Sudanese pound strengthens on black market after Bashir's ouster -traders

(Adds businessman on Gulf aid)

By Khalid Abdelaziz

KHARTOUM, April 18 (Reuters) - The Sudanese pound strengthened sharply on the black market on Thursday, two traders and a businessman said, as imports dwindled amid the political chaos that led to the overthrow last week of president Omar al-Bashir.

The pound firmed to 53 pounds to the dollar on the black market from 74 pounds just before the military ousted and detained Bashir, who ruled with an iron hand for 30 years before unrest erupted over deteriorating conditions in the country.

The military announced Bashir's removal on April 11 after months of protests sparked by food and cash shortages, and set up a transitional military council to run the country for up to two years until free elections.

"The advent of the new government caused some confusion in the commercial field," the businessman said. "We are waiting to know the government's new economic policies so that we can engage in operations and import again."

One businessman said the pound may have strengthened due to expectations of aid from the United Arab Emirates and Saudi Arabia.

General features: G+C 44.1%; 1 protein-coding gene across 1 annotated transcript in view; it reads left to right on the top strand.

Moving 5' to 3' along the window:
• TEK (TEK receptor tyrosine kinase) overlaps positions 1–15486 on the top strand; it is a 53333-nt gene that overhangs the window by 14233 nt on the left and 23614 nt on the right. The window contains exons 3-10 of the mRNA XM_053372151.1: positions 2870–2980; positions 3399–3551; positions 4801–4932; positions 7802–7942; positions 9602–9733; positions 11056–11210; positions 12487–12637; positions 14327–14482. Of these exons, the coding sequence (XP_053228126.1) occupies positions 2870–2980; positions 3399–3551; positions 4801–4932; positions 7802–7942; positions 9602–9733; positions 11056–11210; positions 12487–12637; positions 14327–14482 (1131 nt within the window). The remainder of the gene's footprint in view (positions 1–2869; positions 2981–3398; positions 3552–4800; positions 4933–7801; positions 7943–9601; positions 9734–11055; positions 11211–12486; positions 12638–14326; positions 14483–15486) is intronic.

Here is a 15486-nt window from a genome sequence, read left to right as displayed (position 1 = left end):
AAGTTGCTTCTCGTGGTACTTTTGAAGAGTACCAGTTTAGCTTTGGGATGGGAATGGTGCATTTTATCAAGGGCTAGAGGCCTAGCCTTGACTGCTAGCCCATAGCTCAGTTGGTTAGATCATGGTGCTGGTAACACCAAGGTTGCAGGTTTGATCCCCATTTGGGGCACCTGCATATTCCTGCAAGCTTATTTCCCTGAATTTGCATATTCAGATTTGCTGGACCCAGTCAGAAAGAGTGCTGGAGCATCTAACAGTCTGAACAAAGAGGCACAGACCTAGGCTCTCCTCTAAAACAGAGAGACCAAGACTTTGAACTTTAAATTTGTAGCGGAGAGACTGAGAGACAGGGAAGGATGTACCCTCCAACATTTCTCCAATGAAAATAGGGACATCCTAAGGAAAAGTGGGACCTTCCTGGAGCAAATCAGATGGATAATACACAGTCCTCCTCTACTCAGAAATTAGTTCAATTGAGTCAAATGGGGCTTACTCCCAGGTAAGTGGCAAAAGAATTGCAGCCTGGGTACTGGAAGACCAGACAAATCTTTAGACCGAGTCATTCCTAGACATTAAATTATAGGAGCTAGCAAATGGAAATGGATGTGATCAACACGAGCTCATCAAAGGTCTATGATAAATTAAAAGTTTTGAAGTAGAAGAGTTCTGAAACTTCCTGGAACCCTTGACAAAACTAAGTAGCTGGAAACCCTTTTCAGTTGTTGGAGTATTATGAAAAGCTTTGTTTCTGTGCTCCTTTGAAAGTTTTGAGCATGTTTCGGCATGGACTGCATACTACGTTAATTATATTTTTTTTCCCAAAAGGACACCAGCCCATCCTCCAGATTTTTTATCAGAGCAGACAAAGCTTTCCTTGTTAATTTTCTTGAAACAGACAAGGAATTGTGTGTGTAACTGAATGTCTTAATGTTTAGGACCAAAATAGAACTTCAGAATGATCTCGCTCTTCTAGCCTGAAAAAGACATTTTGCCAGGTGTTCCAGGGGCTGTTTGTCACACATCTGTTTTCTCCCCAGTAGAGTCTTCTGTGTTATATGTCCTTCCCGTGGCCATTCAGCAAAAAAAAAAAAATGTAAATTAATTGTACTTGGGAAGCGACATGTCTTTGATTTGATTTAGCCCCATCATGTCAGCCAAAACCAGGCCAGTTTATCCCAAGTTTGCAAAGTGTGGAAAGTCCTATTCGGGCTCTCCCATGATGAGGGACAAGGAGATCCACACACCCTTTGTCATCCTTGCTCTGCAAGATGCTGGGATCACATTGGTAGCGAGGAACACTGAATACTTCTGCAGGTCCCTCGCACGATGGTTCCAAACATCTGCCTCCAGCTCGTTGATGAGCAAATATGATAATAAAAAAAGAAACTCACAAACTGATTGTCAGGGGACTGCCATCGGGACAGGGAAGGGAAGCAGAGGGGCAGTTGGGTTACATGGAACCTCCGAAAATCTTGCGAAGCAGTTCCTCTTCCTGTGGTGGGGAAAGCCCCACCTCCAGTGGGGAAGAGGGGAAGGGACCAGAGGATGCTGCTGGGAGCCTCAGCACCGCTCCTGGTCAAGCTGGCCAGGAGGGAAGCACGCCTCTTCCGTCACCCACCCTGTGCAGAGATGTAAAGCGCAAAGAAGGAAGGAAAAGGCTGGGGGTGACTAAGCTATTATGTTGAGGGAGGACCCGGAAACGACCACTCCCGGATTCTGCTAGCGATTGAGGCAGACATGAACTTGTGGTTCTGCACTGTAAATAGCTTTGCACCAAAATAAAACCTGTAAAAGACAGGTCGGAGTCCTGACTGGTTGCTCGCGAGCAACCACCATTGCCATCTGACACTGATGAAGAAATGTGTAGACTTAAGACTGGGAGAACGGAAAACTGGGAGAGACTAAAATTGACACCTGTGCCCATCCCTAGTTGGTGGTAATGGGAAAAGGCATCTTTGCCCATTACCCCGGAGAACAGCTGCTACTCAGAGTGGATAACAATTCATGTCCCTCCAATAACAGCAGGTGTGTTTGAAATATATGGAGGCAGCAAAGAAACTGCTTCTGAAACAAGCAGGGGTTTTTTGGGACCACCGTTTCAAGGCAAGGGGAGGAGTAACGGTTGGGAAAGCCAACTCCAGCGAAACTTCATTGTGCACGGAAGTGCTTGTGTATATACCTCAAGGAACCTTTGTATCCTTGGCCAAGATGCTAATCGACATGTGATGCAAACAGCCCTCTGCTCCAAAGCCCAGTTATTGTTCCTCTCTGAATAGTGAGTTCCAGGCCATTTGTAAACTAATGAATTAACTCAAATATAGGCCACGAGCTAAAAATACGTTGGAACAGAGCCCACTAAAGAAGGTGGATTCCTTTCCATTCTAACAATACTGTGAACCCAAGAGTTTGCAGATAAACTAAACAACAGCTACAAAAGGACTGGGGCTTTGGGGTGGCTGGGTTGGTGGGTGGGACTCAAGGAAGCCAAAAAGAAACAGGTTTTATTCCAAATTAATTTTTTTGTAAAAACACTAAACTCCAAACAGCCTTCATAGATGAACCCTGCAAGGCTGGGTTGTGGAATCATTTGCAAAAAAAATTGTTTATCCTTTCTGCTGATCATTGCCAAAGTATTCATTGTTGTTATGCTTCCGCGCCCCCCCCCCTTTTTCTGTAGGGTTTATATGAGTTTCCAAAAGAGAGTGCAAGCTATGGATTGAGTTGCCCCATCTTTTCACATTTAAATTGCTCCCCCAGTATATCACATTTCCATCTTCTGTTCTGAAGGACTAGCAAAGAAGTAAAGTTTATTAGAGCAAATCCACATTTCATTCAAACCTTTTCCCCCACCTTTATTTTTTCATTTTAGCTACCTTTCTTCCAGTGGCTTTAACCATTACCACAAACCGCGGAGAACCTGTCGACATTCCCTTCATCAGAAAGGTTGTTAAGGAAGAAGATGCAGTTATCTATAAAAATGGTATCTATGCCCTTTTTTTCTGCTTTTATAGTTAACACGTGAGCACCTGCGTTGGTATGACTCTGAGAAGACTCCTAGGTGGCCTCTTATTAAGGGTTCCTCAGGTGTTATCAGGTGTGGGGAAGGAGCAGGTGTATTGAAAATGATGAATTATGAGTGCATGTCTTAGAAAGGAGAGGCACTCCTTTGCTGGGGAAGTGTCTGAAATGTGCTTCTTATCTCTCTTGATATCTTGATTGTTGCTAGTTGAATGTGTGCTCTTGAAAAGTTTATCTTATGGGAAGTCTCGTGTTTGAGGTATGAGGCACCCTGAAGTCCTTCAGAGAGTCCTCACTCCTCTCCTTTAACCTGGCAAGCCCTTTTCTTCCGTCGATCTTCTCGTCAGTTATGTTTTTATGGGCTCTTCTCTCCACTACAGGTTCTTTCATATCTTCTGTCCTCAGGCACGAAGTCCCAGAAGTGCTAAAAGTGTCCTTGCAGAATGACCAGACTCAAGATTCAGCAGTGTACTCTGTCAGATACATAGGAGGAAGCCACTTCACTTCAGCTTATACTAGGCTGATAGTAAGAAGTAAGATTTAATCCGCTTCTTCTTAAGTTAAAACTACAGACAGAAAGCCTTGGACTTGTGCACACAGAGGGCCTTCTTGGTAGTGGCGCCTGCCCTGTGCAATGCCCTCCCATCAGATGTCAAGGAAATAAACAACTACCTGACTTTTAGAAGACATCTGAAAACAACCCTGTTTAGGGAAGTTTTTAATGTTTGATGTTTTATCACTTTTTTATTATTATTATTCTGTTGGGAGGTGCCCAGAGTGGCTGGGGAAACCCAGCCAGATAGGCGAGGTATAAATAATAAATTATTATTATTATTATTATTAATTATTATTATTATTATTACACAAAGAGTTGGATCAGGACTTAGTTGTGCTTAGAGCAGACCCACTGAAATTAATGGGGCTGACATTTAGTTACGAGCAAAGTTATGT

Both countries have pledged support for Sudan since the military took over. Saudi Arabia said it would provide wheat, fuel and medicine, among the country's main imports and drains on scarce foreign currency.

The rise of the pound also comes following moves by the ruling Transitional Military Council to curb systemic corruption and financial mismanagement, according to state media.

In initial steps on Thursday, the TMC ordered the central bank to review financial transfers since April 1 and to seize "suspect" funds, the state news agency SUNA said.

It also ordered a suspension in transfers of share ownership until further notice and any large or suspect transfers of shares or companies to be reported to state authorities.

In a further move, the TMC decreed that all state entities disclose financial holdings within 72 hours and warned that officials who failed to comply could be fined and face up to 10 years in prison, SUNA said.

The official exchange rate has been set at 47.5 Sudanese pounds to the dollar since October. The black market rate was 65 pounds on Tuesday, three traders in central Khartoum said.

Sudan has been expanding its money supply to finance a budget deficit, causing inflation to soar and the currency to plunge against other currencies. The protesters blame years of mismanagement under Bashir and U.S. sanctions for the crisis.

(Reporting by Khalid Abdelaziz Writing by Yousef Saba Editing by Patrick Werr/Mark Heinrich/Susan Fenton)

First Published: 2019-04-18 18:59:22
Updated 2019-04-18 19:38:30

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